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Wednesday
Mar182009

First step of the Transcapitalist P2P Fund complete

Today I invested $250 with Pertuity Direct, a recent entry to the social lending marketplace. This is the first step in a plan to invest $1,000 total across 4 different p2p lending platforms to compare the experiences and returns. I'll update as the fund matures and share my experience with the hope of informing p2p newbies interested in entering the space and shopping among the services currently available.

What is the Pertuity Direct model?

The company takes a different approach to social lending (I use the term "social lending" rather than "p2p lending" consciously because it better describes their model and its the term that they use). Lenders invest into the National Retail Fund--essentially a p2p mutual fund--which composes all of the loans made through the website.  Through this structure, the Fund's investments are automatically spread out over a large portfolio of loans, providing a level of diversification usually not reached with p2p platforms.

What is my expected return?

Borrowers pay interest rates ranging from 8.9% to 17.9%. As borrowers pay back loans, investors earn returns. Pertuity charges a lending fee of approximately 3.17% 1.63% [Update: the Pertuity Direct team informs me that the rate for lenders is now 1.63%]. The service is too new to have information on default rates or average returns. [Update: The National Retail Fund now has preliminary figures up. The average interest rate is 13.5%]

What do I like so far?

  • High expected returns. 
  • Prime borrowers. The service requires a minimum 660 FICO score, but the average score is more like 740. Expected defaults are low.
  • Incredibly easy. I signed up, had my information confirmed, and invested $250 within 5 minutes. It will take 2-3 days for the loan to be finalized. I didn't have to screen a single borrower.
  • Predictable liquidity. Perpetuity offers the option to withdraw all of your money before the close-out date for a small 2% fee. Most other services require you to commit for the full term of the loan (often 3 years).
  • Full SEC-backing. This site did it right and waited until they had full SEC approval before launching. I feel confident putting my money with such a competent team.

What did I not like?

  • The experience felt distinctly "un-p2p". I went from start to finish without "meeting" a single borrower. The experience was simple and professional (which is good), but it was just like dealing with a normal bank.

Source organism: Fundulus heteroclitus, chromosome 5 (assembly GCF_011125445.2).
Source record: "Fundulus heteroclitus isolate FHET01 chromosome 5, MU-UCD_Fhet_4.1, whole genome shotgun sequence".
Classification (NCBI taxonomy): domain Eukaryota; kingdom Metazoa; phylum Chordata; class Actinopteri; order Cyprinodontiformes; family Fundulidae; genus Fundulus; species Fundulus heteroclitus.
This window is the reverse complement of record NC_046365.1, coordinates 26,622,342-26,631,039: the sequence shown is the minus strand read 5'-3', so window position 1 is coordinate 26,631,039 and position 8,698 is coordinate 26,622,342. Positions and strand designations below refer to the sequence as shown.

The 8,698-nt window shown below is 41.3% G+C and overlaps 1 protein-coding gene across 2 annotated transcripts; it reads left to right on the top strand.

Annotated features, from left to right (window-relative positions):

• Poor conveyance of information. Information is hidden within Pertuity Direct's site and that of its partner National Retail Fund. Prosper Lending Review's site helped.
  • $250 minimum investment. This is a sharp contrast to Kiva or Lending Club, where you can start with $25.

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Reader Comments (2)

Given that there already are a variety of pure P2P lending platforms out there, I find Pertuity's model compelling. Browsing through profiles takes time. I like the idea of putting my money into a "savings account" with a higher interest rate. No hassle, better return.

From your post, it's unclear why they would call their model "social lending". They sound like a more efficient bank. I wouldn't hold that against them though. Putting "the experience felt distinctly un-p2p" as a con is a bit like criticizing Walmart for not being more like Etsy - they're different models with different goals. They may be misrepresenting themselves with the hip-sounding "social lending", but I'd have to read more about them to decide.

March 23, 2009 | Unregistered CommenterTim

@Tim. You're right that the Pertuity Direct model is more like a mutual fund than a p2p platform like Prosper. After speaking with their team, I have a much better sense of how they balance the "social lending" aspects with traditional investment options. Some of the confusion comes from their marketing. The "social lending" label made me initially (incorrectly) lump them with the p2p lenders while they are really forging a third way. They have made it clear that their marketing in the future will be towards the mass market and not the p2p niche. The social lending element is retained in the community space where you can learn about the borrowers if you would like and give back "Pertuity Bucks". You can equally as easily ignore this aspect.

April 4, 2009 | Registered CommenterMelody
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